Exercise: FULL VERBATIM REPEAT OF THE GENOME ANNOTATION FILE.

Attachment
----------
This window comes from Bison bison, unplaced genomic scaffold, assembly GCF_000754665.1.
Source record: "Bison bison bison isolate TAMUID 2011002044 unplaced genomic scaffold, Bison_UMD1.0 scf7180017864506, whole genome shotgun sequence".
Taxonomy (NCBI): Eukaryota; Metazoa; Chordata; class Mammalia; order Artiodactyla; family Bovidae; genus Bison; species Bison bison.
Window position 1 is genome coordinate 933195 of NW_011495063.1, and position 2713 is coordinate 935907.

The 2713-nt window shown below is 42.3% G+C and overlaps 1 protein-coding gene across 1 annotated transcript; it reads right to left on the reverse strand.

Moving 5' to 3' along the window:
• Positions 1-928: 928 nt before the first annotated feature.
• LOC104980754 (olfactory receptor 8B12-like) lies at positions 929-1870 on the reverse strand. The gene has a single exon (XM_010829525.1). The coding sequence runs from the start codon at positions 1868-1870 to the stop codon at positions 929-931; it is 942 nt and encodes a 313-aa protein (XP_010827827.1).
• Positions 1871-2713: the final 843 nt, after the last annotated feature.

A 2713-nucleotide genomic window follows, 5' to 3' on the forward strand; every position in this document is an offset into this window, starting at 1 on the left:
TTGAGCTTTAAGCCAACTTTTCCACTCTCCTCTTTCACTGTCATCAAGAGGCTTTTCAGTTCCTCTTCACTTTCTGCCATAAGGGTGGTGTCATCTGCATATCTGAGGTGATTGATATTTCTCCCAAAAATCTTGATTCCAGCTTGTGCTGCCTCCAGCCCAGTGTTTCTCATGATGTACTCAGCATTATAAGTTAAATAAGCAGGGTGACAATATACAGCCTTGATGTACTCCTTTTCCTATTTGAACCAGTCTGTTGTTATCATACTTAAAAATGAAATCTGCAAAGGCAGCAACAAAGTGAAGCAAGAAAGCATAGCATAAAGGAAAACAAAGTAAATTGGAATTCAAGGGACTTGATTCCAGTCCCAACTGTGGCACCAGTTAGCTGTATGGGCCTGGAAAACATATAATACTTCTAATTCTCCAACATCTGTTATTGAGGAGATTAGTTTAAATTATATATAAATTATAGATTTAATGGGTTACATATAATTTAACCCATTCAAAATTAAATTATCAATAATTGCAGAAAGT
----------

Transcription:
This window comes from Bison bison, unplaced genomic scaffold, assembly GCF_000754665.1.
Source record: "Bison bison bison isolate TAMUID 2011002044 unplaced genomic scaffold, Bison_UMD1.0 scf7180017864506, whole genome shotgun sequence".
Taxonomy (NCBI): Eukaryota; Metazoa; Chordata; class Mammalia; order Artiodactyla; family Bovidae; genus Bison; species Bison bison.
Window position 1 is genome coordinate 933195 of NW_011495063.1, and position 2713 is coordinate 935907.

The 2713-nt window shown below is 42.3% G+C and overlaps 1 protein-coding gene across 1 annotated transcript; it reads right to left on the reverse strand.

Moving 5' to 3' along the window:
• Positions 1-928: 928 nt before the first annotated feature.
• LOC104980754 (olfactory receptor 8B12-like) lies at positions 929-1870 on the reverse strand. The gene has a single exon (XM_010829525.1). The coding sequence runs from the start codon at positions 1868-1870 to the stop codon at positions 929-931; it is 942 nt and encodes a 313-aa protein (XP_010827827.1).
• Positions 1871-2713: the final 843 nt, after the last annotated feature.

A 2713-nucleotide genomic window follows, 5' to 3' on the forward strand; every position in this document is an offset into this window, starting at 1 on the left:
TTGAGCTTTAAGCCAACTTTTCCACTCTCCTCTTTCACTGTCATCAAGAGGCTTTTCAGTTCCTCTTCACTTTCTGCCATAAGGGTGGTGTCATCTGCATATCTGAGGTGATTGATATTTCTCCCAAAAATCTTGATTCCAGCTTGTGCTGCCTCCAGCCCAGTGTTTCTCATGATGTACTCAGCATTATAAGTTAAATAAGCAGGGTGACAATATACAGCCTTGATGTACTCCTTTTCCTATTTGAACCAGTCTGTTGTTATCATACTTAAAAATGAAATCTGCAAAGGCAGCAACAAAGTGAAGCAAGAAAGCATAGCATAAAGGAAAACAAAGTAAATTGGAATTCAAGGGACTTGATTCCAGTCCCAACTGTGGCACCAGTTAGCTGTATGGGCCTGGAAAACATATAATACTTCTAATTCTCCAACATCTGTTATTGAGGAGATTAGTTTAAATTATATATAAATTATAGATTTAATGGGTTACATATAATTTAACCCATTCAAAATTAAATTATCAATAATTGCAGAAAGT